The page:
Procrastination causes us to miss many opportunities and can also be costly. A recent study by research firm Basex puts the cost of unnecessary interruptions in terms of lost productivity and innovation at a shocking $650 billion. Any time you put something off, the problem gets bigger, which leads to more stress and possibly another bout of procrastination, because now the task is REALLY ugly.
Procrastinating on major financial decisions may lead to a number of pitfalls such as making hasty decisions without adequate research, having insufficient time to read and analyze the “fine print” in contracts, not having adequate insurance coverage or assets in times of need. The simple things can add up also. You know routine tasks. Maybe youʼre too tired to look up your checking account balance? Didn’t feel like looking for a stamp for the one bill that you need to mail in? Don’t be surprised if you trigger a bounced check or late fee. You didnʼt plan your meals even though It takes a few minutes each week to put a meal plan together, but if you don’t you’ll find you spend more in the grocery store and at your local take-out spot. Home security. It takes time to
install security lights and an alarm. But even with homeowners insurance you’ll deal with a deductible, a lot of paperwork, and the sense of being violated if your home is burglarized. Your issue maybe retirement planning because it seems so far away. We often think retirement is too far in the future to consider. In your forties and fifties, it seems like it might already be too late. Putting off planning for your later years could have nasty consequences when it comes time to retire.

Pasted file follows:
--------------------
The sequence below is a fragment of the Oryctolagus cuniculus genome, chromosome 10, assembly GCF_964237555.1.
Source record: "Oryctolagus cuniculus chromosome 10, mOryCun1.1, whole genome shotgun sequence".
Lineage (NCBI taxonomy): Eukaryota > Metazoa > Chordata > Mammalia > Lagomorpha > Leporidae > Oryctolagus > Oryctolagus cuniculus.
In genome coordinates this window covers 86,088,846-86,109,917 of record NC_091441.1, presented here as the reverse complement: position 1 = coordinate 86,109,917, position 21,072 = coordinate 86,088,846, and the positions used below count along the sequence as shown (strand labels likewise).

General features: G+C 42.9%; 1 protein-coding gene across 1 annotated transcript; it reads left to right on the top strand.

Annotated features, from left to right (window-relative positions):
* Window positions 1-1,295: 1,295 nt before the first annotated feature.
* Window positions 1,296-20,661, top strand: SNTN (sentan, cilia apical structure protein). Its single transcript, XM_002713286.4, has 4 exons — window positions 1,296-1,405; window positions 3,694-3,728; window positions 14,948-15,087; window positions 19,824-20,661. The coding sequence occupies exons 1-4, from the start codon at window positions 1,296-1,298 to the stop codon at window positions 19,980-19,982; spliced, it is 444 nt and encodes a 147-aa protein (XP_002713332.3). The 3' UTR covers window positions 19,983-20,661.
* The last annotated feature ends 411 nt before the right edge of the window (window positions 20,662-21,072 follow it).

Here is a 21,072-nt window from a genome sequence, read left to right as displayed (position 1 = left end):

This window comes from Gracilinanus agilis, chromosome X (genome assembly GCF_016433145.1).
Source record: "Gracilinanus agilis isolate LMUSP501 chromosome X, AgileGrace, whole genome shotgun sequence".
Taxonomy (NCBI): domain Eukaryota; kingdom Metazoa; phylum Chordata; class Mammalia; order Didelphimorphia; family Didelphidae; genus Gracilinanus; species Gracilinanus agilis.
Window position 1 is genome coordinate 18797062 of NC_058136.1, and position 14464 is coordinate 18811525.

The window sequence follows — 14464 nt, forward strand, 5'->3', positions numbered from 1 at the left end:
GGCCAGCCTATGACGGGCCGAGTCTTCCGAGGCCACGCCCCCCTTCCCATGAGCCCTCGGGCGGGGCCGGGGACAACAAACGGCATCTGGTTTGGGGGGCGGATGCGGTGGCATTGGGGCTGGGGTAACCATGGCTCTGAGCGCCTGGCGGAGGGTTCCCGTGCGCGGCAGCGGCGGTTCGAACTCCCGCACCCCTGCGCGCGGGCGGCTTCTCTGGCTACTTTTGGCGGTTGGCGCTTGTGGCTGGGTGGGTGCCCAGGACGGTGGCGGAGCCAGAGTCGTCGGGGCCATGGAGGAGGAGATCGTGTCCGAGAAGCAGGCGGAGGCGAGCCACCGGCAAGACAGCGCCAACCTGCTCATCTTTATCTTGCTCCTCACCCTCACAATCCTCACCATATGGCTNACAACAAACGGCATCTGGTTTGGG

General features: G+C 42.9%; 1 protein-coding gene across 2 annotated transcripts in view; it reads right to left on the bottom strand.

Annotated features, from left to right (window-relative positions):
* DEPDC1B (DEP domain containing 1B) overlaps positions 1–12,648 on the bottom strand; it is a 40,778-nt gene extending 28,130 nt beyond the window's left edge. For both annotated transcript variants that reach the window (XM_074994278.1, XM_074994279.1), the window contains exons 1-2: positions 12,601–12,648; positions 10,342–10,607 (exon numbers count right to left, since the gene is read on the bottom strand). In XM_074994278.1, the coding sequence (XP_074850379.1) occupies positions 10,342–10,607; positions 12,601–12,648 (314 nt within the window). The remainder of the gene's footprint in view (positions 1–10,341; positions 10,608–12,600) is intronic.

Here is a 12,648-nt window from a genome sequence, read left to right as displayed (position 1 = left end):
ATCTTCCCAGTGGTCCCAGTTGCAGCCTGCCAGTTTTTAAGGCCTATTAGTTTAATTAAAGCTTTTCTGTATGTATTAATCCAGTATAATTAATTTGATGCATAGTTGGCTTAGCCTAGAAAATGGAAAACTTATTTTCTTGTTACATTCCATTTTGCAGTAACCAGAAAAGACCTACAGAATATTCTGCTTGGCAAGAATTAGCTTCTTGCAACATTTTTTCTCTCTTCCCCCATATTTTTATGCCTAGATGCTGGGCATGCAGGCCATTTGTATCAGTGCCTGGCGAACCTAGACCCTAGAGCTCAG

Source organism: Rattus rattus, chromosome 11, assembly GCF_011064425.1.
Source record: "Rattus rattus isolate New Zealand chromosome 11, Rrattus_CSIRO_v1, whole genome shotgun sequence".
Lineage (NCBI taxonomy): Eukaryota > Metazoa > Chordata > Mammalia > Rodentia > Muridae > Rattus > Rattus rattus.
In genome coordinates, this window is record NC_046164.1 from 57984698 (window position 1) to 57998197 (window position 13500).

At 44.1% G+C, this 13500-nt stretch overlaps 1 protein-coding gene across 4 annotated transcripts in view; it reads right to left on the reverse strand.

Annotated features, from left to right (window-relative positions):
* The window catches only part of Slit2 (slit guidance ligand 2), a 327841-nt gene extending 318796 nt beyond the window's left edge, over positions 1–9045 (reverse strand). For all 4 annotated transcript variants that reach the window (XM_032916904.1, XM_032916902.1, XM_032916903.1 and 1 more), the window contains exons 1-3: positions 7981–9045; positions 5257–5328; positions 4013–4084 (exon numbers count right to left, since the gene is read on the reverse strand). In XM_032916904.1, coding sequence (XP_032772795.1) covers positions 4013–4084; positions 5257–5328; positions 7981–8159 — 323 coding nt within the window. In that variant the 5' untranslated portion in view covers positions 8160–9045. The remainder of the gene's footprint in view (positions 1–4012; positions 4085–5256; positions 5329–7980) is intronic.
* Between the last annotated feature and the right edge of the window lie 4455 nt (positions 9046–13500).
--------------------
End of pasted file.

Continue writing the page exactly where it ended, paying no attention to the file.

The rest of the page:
But instead of feeling that you have to tackle the whole thing in one fell swoop, use the dash approach instead. Commit to a short burst of focused activity during which you force yourself to do nothing but work on the procrastinated item for a very short period
of time. Really short as in one minute.
What’s so different about the dash? It accomplishes that most difficult of tasks: getting you started.
This is how you start:
• Pick your appropriate dash — time-based for some projects, unit-based for others, or a combination in which you stop when you reach one threshold or the other —
•Choose a time or a target that’s long enough to actually accomplish something but too short to seem intimidating. For example, set a timer for 10 minutes and spend that long filing. Or if you need to write a report, get 100 words on the page. Then stop.
• Donʼt wait do it now. If you’re on a roll and want to continue, by all means do so; but the beauty of the dash is that it’s no-strings attached. If after 10 minutes or 100 words you’re ready for a coffee break, just move on. But chances are you won’t, because now you’re kicking
procrastination in the behind.
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